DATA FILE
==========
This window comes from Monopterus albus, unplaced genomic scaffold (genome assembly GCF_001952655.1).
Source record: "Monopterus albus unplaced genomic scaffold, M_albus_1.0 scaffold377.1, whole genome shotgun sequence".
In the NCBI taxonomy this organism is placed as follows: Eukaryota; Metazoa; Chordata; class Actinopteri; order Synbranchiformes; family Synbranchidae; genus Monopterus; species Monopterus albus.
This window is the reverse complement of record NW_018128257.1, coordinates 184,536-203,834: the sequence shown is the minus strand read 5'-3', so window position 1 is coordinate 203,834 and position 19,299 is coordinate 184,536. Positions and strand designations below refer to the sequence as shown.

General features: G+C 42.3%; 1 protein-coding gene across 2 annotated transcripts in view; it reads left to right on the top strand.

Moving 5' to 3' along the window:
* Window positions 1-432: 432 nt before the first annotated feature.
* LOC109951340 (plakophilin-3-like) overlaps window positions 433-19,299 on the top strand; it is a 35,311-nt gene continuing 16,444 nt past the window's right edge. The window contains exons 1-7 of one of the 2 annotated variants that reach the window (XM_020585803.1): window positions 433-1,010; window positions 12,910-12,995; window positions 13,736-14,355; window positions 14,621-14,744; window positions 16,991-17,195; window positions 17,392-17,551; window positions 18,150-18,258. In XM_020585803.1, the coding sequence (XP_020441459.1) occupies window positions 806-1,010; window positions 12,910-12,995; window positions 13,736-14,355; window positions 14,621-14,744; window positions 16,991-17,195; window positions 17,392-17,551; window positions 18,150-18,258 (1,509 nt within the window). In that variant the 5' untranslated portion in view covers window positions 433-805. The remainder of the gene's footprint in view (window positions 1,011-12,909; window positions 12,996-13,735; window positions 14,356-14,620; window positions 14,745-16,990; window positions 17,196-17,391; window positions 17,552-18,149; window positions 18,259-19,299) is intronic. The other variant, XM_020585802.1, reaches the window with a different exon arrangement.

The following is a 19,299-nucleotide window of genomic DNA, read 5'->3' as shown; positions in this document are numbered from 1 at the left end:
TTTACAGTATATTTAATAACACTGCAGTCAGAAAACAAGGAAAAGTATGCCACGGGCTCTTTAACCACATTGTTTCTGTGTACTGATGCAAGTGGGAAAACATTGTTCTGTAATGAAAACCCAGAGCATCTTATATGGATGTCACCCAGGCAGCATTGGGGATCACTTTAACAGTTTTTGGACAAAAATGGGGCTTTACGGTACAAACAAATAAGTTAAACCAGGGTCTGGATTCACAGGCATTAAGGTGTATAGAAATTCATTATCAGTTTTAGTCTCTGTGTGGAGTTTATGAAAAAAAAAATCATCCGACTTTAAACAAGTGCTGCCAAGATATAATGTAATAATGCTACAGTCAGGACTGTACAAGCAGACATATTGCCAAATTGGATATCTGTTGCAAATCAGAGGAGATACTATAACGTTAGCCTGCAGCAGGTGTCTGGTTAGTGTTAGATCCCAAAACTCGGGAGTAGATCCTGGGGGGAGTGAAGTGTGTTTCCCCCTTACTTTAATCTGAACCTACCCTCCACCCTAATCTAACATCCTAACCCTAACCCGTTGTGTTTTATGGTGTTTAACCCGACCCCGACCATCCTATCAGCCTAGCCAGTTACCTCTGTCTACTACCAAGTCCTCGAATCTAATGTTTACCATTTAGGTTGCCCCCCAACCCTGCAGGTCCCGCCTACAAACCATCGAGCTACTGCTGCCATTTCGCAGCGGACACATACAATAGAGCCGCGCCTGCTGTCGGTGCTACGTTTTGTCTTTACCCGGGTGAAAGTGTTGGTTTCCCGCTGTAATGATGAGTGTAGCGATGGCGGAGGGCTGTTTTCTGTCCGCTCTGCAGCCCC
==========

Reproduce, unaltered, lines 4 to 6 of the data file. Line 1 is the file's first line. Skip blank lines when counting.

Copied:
This window is the reverse complement of record NW_018128257.1, coordinates 184,536-203,834: the sequence shown is the minus strand read 5'-3', so window position 1 is coordinate 203,834 and position 19,299 is coordinate 184,536. Positions and strand designations below refer to the sequence as shown.

General features: G+C 42.3%; 1 protein-coding gene across 2 annotated transcripts in view; it reads left to right on the top strand.

Moving 5' to 3' along the window: